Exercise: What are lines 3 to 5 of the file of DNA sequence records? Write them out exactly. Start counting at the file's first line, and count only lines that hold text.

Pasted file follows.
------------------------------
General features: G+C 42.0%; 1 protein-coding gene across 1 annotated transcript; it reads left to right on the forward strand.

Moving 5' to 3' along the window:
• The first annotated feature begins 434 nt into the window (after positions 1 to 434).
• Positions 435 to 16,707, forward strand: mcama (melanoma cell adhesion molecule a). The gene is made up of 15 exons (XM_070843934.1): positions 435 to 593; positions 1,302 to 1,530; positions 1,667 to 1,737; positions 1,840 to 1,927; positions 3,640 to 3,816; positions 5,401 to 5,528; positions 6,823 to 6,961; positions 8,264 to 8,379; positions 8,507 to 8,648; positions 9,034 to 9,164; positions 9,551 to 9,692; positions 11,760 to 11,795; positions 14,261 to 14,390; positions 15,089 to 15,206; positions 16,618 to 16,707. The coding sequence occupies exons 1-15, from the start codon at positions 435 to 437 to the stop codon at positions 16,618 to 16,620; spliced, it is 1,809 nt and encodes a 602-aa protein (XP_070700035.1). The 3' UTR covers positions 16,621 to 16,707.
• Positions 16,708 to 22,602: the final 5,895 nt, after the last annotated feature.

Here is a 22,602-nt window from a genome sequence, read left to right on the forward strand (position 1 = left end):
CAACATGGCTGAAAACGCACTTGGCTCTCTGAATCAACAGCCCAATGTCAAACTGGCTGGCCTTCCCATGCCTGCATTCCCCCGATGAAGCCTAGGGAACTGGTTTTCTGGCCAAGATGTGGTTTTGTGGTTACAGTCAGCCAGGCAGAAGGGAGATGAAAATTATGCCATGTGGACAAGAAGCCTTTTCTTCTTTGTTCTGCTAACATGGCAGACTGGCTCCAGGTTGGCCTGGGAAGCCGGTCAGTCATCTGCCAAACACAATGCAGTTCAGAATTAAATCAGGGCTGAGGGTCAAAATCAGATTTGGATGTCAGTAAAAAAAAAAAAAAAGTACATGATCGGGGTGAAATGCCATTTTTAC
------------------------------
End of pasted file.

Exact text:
• The first annotated feature begins 434 nt into the window (after positions 1 to 434).
• Positions 435 to 16,707, forward strand: mcama (melanoma cell adhesion molecule a). The gene is made up of 15 exons (XM_070843934.1): positions 435 to 593; positions 1,302 to 1,530; positions 1,667 to 1,737; positions 1,840 to 1,927; positions 3,640 to 3,816; positions 5,401 to 5,528; positions 6,823 to 6,961; positions 8,264 to 8,379; positions 8,507 to 8,648; positions 9,034 to 9,164; positions 9,551 to 9,692; positions 11,760 to 11,795; positions 14,261 to 14,390; positions 15,089 to 15,206; positions 16,618 to 16,707. The coding sequence occupies exons 1-15, from the start codon at positions 435 to 437 to the stop codon at positions 16,618 to 16,620; spliced, it is 1,809 nt and encodes a 602-aa protein (XP_070700035.1). The 3' UTR covers positions 16,621 to 16,707.
• Positions 16,708 to 22,602: the final 5,895 nt, after the last annotated feature.